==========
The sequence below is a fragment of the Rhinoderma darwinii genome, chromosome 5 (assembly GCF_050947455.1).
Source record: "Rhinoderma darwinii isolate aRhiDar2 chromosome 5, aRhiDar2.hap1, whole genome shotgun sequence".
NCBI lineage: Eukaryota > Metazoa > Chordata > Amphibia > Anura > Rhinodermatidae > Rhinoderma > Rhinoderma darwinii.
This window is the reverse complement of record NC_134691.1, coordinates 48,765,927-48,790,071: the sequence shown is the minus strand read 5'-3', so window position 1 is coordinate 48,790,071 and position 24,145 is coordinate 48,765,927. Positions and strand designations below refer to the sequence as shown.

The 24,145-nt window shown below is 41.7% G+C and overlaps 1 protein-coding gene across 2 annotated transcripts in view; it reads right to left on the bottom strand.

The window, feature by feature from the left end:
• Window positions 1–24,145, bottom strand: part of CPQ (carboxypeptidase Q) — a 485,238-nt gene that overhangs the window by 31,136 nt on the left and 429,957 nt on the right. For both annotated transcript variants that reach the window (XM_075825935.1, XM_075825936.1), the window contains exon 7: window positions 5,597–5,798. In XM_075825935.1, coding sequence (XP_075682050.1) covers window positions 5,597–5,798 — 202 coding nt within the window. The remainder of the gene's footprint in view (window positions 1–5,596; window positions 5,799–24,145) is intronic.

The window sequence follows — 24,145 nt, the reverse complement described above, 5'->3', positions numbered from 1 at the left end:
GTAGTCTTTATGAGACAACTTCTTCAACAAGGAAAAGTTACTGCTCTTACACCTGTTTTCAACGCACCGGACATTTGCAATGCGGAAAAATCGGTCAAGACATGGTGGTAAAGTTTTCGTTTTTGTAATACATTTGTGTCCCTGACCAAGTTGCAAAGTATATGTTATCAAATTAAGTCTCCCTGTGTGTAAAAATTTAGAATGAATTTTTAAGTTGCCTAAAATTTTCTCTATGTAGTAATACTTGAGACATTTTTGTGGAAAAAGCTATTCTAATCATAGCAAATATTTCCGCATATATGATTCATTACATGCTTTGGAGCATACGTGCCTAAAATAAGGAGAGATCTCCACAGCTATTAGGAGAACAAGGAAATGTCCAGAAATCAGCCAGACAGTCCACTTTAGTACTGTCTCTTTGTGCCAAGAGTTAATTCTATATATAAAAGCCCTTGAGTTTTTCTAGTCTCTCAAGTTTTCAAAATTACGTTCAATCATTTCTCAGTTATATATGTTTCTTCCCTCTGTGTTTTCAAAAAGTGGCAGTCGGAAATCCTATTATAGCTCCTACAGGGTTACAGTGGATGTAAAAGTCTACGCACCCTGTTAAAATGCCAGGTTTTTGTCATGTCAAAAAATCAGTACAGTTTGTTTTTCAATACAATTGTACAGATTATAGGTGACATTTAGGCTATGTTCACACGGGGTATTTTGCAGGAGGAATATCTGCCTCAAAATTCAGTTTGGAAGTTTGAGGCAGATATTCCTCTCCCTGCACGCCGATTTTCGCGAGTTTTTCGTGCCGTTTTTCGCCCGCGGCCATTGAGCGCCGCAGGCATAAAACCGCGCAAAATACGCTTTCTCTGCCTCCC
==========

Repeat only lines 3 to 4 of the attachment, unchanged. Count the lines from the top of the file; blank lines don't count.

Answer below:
NCBI lineage: Eukaryota > Metazoa > Chordata > Amphibia > Anura > Rhinodermatidae > Rhinoderma > Rhinoderma darwinii.
This window is the reverse complement of record NC_134691.1, coordinates 48,765,927-48,790,071: the sequence shown is the minus strand read 5'-3', so window position 1 is coordinate 48,790,071 and position 24,145 is coordinate 48,765,927. Positions and strand designations below refer to the sequence as shown.